Understanding decision processes in becoming a fee-for-hire service provider: a case study on direct seeded rice in Bihar, India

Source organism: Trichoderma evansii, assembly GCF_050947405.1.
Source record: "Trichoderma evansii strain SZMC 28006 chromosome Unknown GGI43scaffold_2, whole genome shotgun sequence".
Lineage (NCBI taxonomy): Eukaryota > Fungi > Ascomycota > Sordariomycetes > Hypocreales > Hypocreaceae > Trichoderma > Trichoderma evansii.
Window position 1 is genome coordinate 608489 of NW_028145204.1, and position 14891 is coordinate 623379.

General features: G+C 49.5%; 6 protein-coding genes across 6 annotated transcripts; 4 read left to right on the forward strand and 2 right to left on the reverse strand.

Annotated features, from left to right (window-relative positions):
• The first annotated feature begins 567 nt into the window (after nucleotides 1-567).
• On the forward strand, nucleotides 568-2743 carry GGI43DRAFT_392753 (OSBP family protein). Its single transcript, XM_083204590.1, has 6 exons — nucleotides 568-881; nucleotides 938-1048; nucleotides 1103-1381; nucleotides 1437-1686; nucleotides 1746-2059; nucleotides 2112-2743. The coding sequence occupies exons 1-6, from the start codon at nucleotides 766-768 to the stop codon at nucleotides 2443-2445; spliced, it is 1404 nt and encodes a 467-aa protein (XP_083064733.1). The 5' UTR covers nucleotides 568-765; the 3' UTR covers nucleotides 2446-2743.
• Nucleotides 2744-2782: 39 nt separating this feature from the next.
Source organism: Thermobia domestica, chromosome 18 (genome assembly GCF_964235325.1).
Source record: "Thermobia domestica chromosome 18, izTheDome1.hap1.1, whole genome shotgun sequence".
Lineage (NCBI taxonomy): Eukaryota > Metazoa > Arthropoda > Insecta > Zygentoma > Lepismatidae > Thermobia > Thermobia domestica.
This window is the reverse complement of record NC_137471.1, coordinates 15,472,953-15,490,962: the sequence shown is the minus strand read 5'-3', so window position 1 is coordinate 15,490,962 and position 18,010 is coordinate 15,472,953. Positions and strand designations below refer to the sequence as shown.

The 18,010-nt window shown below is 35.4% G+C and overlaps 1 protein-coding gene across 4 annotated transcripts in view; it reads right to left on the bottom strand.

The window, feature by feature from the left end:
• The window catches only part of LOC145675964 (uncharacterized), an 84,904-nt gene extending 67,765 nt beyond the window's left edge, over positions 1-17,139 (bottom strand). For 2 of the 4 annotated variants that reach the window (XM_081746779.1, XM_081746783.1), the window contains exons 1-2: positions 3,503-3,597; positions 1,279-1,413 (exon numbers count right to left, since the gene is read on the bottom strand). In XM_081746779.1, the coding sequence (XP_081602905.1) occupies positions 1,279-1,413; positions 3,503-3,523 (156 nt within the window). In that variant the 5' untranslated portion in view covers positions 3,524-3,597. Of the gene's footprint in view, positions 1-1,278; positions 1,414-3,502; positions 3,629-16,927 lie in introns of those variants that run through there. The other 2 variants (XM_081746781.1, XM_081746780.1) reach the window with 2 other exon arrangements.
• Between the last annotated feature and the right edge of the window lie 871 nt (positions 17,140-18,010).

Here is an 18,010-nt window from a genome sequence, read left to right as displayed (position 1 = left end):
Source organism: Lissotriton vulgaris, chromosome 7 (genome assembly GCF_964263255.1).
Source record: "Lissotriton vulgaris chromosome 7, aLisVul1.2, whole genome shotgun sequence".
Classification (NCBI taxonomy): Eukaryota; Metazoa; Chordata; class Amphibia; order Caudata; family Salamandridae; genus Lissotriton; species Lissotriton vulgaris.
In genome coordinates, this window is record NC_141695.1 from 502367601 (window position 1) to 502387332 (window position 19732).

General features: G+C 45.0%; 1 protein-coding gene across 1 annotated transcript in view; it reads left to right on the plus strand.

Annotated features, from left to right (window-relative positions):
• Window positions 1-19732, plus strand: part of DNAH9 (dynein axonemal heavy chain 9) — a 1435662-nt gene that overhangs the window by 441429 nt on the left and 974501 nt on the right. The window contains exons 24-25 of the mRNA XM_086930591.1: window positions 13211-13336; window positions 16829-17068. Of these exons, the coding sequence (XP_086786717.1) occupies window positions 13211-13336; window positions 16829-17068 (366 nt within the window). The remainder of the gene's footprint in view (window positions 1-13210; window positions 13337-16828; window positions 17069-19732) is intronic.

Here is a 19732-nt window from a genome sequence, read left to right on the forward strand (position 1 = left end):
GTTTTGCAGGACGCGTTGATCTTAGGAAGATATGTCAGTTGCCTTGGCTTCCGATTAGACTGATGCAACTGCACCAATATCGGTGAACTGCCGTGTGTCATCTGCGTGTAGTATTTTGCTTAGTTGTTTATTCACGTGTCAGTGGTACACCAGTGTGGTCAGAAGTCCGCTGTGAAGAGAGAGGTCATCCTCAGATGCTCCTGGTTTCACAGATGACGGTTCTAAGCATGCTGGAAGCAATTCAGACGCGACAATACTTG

While Direct Seeded Rice (DSR) has numerous potential benefits to smallholder farmers in the Eastern Gangetic Plains of South Asia, it’s out-scaling has been limited by both a lack of demand by farmers and limited supply of DSR services by machinery owners. This contrasts with the comparatively more rapid scaling of zero tillage wheat in the region. This trend is yet to be fully explored, particularly when focus has been placed almost exclusively on understanding DSR adoption though the lens of farm-level agronomic, economic and environmental performance. Given that limited DSR service provision is likely to be governed outside of these considerations, this study explores with zero tillage drill owners the decision processes they apply in deciding how to use their zero tillage drills. Respondents highlight a complex web of interrelated considerations that highlight the additional complexities of DSR as compared to existing practices. Using a novel ‘Decision-making Dartboard’ qualitative framework, these complexities are unpacked and a set of potential changes to the assumed theory of change for DSR scaling are identified, including considerations for selection of potential DSR service providers and responsibilities for promotion and extension of DSR to overcome the prevalent negative perceptions of DSR held broadly across the communities explored. The proposed framework and analysis process are also potentially useful for exploration of other farmer decision making processes more broadly.